“There are many types of depression, each with different symptoms and causes,” shares Cowan. “Among those causes are genetics, biochemical factors, aging of the brain, gender, and personality. Some types of depression are believed to be present from birth. Others are mild but ever-present. Still others come about only during cooler, darker seasons of the year. The takeaway is this: If you are depressed, you are depressed. This is not something anyone should have to justify with a reason.”

They don’t want to be viewed as “weak” or “defective.” The undeserved stigma associated with depression prompts many people to choose to suffer in silence. This may be especially true of men, who feel societal pressure to “man up” when they feel anxious, depressed, sad, or stressed. In many cases people fear that getting treatment for a mental health issue could jeopardize their employment or relationships.

Cowan has performed surveys whose results show this to be true. In a workplace survey, he discovered that only 14 percent of employees feel comfortable discussing their mental health with a coworker. In another survey, he asked depressed individuals if they had personally experienced a stigma because of their mood disorder, and 41 percent responded that they had.

“One reason I avoided getting treatment for my depression was a fear that I would be looked at as weak if I didn’t just grin and bear the mental health problems I was having,” says Cowan. “For anyone who feels that there’s a stigma accompanying depression, I can’t emphasize enough how important it is to understand the true nature of this disease. It is not your fault and it does not make you weak. In fact, getting help for depression and taking the steps to treat it shows great strength.”

The exhausting, mind-numbing nature of depression can prevent people from asking for help. Often, people who are depressed feel unable to express themselves, worry that others won’t understand them, or don’t want to burden others with their problems. When we’re in the depths of despair, there seems to be no way out and no point in trying to find one. Our minds convince us that revealing to our loved ones that we’re struggling will cause more harm than good.

“It’s important to note, too, that depression zaps you of your energy, mentally and physically,” says Cowan. “When you’re in the clutches of depression, getting out of bed is a challenge, so the thought of researching treatment options or trying to explain how you feel seems absolutely unmanageable. Of course, that’s precisely why it’s so important to share your thoughts and feelings with someone close to you. Whether it’s with a hug, a chat, or assistance with finding medical help, depressed people will need help from close ones to get out of the darkness.”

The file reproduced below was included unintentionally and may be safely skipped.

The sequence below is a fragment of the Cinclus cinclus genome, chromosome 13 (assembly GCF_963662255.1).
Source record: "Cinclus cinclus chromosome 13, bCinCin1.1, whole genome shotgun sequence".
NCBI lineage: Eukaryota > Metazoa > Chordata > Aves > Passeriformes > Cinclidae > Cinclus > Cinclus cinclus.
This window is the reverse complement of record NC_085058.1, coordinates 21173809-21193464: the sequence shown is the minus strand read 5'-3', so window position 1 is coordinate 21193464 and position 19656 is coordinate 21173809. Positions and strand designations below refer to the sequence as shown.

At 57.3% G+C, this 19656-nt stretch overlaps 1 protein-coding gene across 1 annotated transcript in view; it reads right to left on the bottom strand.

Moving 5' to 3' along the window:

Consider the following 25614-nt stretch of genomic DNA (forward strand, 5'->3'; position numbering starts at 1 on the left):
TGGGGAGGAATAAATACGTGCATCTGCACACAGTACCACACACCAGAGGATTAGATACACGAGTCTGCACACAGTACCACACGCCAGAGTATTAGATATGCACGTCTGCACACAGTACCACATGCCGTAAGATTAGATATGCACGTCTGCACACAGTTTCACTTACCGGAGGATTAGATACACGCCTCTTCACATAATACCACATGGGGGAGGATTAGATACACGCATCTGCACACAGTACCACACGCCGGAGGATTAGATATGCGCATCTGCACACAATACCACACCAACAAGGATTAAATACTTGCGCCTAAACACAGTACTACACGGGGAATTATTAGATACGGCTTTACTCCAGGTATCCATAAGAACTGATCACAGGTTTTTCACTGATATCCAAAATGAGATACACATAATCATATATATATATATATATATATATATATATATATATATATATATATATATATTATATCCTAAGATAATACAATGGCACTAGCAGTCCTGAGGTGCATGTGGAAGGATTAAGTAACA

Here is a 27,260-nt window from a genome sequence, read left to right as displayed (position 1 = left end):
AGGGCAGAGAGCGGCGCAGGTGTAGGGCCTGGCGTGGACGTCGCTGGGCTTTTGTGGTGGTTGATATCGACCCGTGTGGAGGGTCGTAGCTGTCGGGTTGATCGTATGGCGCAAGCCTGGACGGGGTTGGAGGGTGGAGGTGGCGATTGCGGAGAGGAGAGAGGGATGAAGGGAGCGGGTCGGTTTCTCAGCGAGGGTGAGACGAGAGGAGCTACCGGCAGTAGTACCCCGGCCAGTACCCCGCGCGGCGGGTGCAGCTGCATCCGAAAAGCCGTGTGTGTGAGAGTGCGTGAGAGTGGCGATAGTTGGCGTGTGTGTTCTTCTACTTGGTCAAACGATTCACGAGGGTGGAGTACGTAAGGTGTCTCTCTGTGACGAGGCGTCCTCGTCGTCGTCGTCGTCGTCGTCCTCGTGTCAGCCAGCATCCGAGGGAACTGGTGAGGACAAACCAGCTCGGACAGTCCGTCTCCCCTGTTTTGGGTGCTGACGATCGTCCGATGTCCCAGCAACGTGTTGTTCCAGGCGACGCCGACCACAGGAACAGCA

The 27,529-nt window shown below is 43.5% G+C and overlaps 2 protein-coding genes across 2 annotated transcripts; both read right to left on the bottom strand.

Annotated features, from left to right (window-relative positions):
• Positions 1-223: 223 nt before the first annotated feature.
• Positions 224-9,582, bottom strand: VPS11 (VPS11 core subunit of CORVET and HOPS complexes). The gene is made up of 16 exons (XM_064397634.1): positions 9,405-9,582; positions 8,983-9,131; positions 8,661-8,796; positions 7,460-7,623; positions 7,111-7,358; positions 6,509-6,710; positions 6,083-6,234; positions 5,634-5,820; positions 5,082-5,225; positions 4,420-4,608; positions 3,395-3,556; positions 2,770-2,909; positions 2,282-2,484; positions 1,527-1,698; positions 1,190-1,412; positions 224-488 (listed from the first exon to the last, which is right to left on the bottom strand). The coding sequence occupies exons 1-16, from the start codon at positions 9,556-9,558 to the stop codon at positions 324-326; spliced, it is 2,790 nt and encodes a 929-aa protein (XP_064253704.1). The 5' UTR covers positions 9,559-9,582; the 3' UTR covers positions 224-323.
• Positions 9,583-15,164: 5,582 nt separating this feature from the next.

Depression can lead them to self-medicate—which, in turn, can lead to addiction. Because depression makes it difficult for individuals to reach out to others for help, they begin to self-medicate, often with very negative results. Self-medication through drugs and alcohol leads to addiction, which in itself is a life-threatening condition.

“While the short-term ‘high’ that comes from drugs and alcohol provides some momentary relief to a depressed individual, the withdrawal period that comes after can make them feel not only physically ill but even more depressed,” explains Cowan. “Substances can also interfere with prescribed anti-depressants, making them less effective. Addiction is another disease that people struggle to get help with either because they think they don’t need it or they simply don’t know where to turn. If you or a loved one is struggling with addiction, I can’t stress enough how important it is to seek help. The Substance Abuse and Mental Health Services Administration is a great resource.”

When people do seek treatment, it’s difficult to find the right one. There’s an assumption that anti-depressants are the most effective treatment for every person with depression. But in a survey of 4,064 people who have lived with depression or bipolar disorder, most respondents didn’t rate medication among the most effective treatments that contributed to their recovery. In fact, the highest-rating medication came in at number 23, behind treatments like therapy, peer support groups, exercise, and fulfilling work! Medication can be essential for some people, but it is not a panacea. This highlights the importance of finding competent mental health professionals.